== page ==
Elaine Mukaaya and her father Eddie were invited by the World Health Organisation (WHO) to present at a special seminar on hearing loss on World Hearing Day. This is the first time a child cochlear recipient has addressed the WHO.
My name is Elaine. I am ten years old. I bring you greetings from Uganda. I wear Cochlear implants. Without them I can’t hear you. I am in fourth grade. I like math, science and reading. When I grow up want to be a Robotic Engineer to help many deaf children learn to talk.
Eddie Mukaaya described his heart ache as the parent of a deaf child in Uganda. The long road to diagnosis, cochlear implant surgery and intensive speech therapy in the US, served as a reminder of the importance of the WHO’s work and the value of efforts under the guidance of Dr Shelly Chadha, Medical Officer, to prevent hearing loss and improve access to hearing care and hearing solutions globally.
Eddie Mukaaya said he and Elaine had travelled to Geneva for World Hearing Day “to make the voice of the voiceless be heard.” The strong presence of leading CI advocates at WHO headquarters was testament to the fact that the CI community certainly shares that sentiment!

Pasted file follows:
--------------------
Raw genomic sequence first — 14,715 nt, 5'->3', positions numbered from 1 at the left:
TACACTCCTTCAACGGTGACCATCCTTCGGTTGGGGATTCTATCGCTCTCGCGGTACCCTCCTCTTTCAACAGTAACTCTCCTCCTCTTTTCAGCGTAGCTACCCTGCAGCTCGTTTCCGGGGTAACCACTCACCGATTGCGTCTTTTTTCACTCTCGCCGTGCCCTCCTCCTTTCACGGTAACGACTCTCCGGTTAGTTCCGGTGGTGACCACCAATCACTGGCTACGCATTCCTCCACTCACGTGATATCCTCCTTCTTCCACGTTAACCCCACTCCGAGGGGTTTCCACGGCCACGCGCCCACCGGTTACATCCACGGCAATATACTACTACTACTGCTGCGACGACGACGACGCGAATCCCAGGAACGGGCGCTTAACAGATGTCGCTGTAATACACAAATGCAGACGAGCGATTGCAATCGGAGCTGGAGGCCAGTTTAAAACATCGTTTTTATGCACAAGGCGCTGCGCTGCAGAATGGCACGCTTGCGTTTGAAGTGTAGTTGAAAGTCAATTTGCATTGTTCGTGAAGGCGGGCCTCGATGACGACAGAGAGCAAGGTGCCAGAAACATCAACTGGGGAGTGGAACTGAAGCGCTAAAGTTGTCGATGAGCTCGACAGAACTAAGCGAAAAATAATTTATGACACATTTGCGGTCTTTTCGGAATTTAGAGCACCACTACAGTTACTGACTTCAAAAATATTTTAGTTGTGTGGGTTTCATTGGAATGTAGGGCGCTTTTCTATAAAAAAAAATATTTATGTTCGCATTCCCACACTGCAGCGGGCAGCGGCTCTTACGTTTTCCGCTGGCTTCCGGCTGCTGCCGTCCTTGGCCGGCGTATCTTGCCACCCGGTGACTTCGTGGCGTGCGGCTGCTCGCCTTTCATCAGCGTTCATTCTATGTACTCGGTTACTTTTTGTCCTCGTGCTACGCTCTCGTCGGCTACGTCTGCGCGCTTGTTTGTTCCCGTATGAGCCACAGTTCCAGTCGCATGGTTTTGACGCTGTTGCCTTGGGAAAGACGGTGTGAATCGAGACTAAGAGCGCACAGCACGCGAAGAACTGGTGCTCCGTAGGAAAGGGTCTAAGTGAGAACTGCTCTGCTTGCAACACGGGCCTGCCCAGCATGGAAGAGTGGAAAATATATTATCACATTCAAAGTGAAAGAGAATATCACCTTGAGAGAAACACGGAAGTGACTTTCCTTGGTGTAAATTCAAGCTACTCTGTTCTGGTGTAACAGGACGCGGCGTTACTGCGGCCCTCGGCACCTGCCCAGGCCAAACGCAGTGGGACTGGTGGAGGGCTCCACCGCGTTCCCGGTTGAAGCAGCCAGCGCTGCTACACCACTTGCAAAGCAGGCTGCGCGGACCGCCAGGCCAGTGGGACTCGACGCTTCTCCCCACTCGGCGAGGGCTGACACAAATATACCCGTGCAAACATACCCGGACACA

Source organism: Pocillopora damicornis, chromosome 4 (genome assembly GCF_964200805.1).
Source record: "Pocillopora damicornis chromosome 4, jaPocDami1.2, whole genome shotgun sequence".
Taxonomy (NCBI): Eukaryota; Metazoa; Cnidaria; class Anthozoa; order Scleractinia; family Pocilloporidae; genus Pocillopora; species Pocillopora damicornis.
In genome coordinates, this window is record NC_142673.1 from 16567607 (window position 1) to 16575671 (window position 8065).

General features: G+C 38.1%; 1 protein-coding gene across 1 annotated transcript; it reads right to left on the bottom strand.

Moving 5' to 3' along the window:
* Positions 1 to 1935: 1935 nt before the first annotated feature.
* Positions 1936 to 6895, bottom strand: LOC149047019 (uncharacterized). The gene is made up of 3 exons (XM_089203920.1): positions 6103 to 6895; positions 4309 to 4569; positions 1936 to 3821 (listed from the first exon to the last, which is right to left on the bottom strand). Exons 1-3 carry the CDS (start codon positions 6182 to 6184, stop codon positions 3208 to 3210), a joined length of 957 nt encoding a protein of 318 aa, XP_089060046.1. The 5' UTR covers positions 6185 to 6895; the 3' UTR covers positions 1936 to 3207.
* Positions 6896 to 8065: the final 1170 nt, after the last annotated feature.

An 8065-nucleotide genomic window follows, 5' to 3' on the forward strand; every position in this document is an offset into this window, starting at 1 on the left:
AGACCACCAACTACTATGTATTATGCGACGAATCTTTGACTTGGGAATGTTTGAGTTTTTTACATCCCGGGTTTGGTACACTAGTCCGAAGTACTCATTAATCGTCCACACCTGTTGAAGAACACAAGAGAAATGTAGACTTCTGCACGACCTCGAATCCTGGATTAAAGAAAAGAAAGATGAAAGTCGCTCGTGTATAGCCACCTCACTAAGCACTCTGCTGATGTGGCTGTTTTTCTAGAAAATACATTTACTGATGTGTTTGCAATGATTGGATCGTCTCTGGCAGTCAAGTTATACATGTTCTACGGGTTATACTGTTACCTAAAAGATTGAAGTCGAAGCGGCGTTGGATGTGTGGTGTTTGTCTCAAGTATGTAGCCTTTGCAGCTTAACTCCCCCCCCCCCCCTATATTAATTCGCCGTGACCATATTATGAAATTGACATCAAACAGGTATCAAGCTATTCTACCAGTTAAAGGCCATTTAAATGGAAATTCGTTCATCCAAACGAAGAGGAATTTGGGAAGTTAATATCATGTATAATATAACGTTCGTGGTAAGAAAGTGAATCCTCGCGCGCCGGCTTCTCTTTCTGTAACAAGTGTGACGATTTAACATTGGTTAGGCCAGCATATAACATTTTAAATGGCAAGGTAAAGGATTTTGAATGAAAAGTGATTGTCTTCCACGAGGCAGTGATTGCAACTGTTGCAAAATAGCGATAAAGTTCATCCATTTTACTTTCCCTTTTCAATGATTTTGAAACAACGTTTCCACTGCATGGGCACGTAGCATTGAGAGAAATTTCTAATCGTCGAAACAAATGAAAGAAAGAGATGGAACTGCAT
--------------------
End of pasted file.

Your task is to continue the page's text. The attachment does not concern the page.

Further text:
Elaine is believed to be the first Ugandan child cochlear recipient. Once Elaine’s parents learned about CI and of its suitability for Elaine, they found a pathway for their daughter outside Uganda. Elaine now has two implants and great results, thanks in no small part to a compassionate ENT surgeon and an excellent team of audiologists from the US.
Almost insurmountable challenges to accessing hearing technology persist in Uganda today. The work of the WHO to make hearing health a global priority means that this will change in the years ahead. We are inspired by the way many cochlear recipients give their time and energy to engage in advocacy towards improved public policies so that others can have a better future.
Cochlear Ltd aims to transform the way the wider public understands and treats hearing loss. Our mission statement is to help people to hear and be heard.
That’s why we support the WHO’s 2017 World Hearing Day theme ‘Action for hearing loss: make a sound investment’ which draws attention to the economic impact of hearing loss globally and the actions which can be undertaken to address it.
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